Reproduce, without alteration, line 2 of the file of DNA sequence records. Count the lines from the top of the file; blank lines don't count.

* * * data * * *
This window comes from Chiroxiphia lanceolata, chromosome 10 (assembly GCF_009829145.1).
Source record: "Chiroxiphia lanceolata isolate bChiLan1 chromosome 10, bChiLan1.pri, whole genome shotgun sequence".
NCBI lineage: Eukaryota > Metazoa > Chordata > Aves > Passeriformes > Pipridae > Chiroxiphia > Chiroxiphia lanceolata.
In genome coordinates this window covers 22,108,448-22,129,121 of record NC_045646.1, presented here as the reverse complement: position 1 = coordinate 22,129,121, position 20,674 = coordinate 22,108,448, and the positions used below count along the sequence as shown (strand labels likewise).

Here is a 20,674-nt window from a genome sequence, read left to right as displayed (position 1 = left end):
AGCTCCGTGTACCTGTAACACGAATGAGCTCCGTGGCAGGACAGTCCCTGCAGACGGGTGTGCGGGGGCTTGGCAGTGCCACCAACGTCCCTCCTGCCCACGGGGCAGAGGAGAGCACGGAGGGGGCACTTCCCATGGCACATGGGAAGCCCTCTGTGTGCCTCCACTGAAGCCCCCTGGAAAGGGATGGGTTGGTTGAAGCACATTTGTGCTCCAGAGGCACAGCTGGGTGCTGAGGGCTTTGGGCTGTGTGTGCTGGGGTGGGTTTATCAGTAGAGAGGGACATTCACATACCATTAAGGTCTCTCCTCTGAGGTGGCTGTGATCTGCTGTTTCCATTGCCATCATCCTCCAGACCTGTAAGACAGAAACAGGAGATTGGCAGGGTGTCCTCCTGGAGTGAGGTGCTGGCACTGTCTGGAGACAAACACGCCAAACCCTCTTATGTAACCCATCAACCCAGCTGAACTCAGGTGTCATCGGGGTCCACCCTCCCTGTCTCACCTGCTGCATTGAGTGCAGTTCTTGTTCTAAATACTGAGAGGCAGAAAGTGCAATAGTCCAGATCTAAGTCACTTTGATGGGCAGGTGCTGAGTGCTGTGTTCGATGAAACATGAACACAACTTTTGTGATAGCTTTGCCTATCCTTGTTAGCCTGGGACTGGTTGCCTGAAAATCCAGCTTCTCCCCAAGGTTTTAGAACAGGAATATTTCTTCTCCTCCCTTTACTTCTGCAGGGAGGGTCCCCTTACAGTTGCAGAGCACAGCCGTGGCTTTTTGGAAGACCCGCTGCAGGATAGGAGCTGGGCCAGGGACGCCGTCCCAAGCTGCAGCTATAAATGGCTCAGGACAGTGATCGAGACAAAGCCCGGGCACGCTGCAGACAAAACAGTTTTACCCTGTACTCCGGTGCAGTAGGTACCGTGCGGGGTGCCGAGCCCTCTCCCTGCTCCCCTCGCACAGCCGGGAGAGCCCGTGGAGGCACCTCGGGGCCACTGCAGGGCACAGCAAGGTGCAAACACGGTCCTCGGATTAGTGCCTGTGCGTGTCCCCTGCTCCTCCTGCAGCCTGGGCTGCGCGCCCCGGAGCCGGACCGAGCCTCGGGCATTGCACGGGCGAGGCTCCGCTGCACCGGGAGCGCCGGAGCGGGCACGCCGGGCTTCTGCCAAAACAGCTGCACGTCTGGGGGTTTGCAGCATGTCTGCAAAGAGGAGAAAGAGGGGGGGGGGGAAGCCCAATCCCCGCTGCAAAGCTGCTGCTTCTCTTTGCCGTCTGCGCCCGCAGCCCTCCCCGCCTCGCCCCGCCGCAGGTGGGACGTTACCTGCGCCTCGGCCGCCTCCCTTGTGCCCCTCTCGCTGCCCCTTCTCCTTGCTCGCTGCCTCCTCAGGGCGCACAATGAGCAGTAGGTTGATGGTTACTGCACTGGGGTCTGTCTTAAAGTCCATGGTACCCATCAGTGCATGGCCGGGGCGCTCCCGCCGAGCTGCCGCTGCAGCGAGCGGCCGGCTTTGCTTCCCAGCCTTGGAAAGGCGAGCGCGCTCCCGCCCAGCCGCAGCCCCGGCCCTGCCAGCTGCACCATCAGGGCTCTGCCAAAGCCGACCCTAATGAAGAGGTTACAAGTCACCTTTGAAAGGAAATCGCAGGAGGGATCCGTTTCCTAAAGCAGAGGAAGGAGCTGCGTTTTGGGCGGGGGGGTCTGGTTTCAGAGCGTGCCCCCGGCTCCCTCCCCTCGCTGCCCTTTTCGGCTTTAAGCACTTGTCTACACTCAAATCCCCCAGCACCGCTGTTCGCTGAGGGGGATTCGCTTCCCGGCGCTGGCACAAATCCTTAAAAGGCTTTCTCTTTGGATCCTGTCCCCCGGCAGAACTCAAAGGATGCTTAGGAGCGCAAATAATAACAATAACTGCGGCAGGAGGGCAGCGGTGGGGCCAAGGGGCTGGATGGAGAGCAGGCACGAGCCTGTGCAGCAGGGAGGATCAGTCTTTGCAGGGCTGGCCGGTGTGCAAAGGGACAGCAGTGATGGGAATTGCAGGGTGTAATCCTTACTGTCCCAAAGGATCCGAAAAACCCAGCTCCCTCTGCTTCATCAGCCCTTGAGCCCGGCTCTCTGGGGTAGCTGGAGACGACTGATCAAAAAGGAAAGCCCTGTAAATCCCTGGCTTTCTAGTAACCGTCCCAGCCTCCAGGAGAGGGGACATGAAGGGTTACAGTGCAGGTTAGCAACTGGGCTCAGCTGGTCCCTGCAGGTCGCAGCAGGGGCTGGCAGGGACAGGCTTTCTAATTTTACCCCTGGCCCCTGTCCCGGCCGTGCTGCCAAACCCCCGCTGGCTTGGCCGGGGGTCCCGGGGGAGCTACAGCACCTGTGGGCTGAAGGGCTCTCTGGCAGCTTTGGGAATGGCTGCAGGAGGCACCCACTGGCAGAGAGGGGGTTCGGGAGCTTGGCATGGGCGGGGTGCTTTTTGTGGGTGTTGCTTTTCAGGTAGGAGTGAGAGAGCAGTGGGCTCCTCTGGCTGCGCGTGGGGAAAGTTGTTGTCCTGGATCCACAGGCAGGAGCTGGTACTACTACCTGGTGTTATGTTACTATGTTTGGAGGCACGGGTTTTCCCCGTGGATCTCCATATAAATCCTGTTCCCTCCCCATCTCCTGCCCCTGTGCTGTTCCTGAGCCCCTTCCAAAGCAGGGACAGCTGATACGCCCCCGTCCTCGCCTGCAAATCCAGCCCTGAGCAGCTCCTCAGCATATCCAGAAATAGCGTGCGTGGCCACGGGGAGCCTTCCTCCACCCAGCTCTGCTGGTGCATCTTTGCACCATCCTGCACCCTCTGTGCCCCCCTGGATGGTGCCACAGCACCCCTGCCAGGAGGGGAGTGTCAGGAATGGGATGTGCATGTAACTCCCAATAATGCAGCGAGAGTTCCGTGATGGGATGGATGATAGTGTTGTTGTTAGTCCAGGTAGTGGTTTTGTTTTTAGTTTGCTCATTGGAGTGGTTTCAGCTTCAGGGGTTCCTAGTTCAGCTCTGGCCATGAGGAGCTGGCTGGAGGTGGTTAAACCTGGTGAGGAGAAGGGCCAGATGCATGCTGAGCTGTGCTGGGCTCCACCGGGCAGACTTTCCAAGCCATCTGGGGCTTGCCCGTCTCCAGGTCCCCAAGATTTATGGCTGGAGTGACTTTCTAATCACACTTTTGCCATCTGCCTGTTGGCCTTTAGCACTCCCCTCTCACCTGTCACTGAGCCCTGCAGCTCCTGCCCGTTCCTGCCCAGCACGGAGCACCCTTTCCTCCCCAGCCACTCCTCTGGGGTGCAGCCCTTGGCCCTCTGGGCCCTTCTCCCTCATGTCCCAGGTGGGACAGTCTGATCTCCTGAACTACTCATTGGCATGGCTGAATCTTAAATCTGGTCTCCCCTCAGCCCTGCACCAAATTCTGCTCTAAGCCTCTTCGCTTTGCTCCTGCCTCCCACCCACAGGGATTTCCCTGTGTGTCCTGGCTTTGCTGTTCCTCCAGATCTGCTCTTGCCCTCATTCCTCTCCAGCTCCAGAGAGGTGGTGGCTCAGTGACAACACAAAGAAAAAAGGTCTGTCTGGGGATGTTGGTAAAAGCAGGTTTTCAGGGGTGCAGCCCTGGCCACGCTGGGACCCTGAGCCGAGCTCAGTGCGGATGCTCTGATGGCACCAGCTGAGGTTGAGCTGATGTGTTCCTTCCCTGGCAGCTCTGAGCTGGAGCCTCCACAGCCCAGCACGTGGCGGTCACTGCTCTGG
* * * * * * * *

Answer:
Source record: "Chiroxiphia lanceolata isolate bChiLan1 chromosome 10, bChiLan1.pri, whole genome shotgun sequence".